Bills Debated on General File
Several bills were debated on General File but not advanced to Select File this week. Senators spent three hours on Thursday morning debating a bill to prevent double-dipping by participants in the county, state, school, and State Patrol retirement plans who return to work for the public entity shortly after their retirement. Opponents argued that the bill would prevent former teachers from returning as substitute teachers. An interim study resolution,
was introduced by Education Committee Chair Mike Groene and others to examine issues related to substitute teachers. After additional debate and the adoption of a committee amendment containing provisions from numerous other bills,
advanced from General File on Friday morning.
Another bill that was debated but did not advance would have extended a maximum three cent levy for natural resources districts in fully or over appropriated districts.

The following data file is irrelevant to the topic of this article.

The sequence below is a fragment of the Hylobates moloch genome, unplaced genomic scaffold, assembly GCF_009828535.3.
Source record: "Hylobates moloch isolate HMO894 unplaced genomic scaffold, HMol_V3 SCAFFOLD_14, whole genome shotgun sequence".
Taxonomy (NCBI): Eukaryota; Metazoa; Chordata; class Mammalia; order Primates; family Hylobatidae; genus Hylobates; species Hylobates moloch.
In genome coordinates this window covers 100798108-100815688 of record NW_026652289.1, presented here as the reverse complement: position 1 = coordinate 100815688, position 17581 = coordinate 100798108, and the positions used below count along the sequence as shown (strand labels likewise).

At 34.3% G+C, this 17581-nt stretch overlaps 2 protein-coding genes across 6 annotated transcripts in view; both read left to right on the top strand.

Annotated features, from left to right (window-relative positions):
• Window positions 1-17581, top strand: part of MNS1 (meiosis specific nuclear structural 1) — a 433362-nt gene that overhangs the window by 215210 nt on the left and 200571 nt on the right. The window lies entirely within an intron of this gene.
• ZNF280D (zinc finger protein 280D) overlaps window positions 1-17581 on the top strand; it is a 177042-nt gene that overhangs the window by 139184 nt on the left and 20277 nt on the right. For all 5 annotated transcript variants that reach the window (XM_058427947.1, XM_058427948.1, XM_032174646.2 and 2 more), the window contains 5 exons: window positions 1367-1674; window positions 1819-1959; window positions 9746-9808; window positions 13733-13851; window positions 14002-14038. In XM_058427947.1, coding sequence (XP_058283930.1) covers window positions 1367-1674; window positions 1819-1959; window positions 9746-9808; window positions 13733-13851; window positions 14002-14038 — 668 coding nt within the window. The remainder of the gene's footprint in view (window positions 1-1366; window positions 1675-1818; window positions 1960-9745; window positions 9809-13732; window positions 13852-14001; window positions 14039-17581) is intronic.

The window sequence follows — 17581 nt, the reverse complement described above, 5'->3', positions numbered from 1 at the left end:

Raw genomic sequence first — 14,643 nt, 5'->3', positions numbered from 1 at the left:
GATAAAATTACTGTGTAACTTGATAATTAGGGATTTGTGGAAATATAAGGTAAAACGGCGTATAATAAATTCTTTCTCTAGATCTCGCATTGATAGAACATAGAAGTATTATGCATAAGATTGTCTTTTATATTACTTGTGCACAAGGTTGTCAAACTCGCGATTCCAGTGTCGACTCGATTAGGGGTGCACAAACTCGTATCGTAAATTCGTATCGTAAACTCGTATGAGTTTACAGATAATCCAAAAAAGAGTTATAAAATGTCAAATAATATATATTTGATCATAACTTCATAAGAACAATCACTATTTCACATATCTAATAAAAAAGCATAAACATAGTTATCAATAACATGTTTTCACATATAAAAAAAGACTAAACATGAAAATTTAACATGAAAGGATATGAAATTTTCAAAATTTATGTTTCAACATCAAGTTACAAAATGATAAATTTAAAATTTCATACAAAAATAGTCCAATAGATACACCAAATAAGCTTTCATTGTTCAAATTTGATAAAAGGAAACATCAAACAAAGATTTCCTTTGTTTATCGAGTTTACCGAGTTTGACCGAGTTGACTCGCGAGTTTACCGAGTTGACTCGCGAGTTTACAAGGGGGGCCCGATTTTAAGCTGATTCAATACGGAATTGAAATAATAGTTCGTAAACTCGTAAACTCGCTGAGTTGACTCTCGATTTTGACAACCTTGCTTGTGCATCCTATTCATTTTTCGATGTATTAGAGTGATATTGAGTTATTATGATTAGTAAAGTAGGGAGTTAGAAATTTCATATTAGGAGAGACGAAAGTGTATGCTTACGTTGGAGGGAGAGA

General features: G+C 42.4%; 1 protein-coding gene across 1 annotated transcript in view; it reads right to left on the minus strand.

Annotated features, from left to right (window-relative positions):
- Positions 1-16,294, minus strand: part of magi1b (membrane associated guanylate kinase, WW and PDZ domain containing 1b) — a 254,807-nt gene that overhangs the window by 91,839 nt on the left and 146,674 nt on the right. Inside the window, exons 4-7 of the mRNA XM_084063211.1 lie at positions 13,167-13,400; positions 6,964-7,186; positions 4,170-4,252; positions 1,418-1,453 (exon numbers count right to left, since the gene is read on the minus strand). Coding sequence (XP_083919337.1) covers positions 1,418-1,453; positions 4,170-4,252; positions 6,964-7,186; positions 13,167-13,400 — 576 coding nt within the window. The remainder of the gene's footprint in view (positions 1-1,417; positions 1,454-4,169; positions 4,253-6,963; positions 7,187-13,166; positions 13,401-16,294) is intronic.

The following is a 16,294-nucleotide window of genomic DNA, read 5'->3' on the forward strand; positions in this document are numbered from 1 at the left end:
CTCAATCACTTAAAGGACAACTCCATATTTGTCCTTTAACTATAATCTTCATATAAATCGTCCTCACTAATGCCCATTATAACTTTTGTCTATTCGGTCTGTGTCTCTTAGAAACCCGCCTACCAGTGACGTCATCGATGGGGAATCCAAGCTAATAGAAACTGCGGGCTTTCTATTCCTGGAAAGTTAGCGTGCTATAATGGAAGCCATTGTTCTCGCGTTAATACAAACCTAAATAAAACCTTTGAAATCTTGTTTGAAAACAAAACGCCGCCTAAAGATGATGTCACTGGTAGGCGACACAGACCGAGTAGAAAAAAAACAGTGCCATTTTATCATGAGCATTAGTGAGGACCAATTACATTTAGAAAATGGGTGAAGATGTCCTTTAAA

Bills Advanced from Select File
Senators used a consent calendar to advance bills from Select File this week. The bills appear on Monday's agenda for Final Reading.
would revise bridge bidding procedures in counties over 150,000 that employ a purchasing agent. Bids could be opened outside of county board meetings so that contractors would not have to wait for unrelated items on the county board's agenda.
would revise deadlines for mowing road ditches. The bill would require mowing to be done sometime in July for the first time and sometime in September for the second time. Landowners, counties or townships could mow at any time for sight distances at intersections and entrances and for snow control as needed. Under existing law, the first mowing must occur before July 15 and the second sometime in August. The bill is intended to increase bird habitat and reduce erosion.
would allow victims of human trafficking to protect their residential addresses under the Address Confidentiality Act administered by the Secretary of State. These protections are already available to victims of domestic violence.
would allow law enforcement officers to request that their residential address is not disclosed as a public record in the office of the county assessor and register of deeds. The request would be good for five years.
would exempt purchases by county coroners from the requirements of the County Purchasing Act. A similar exemption has already been granted to purchases by county hospitals.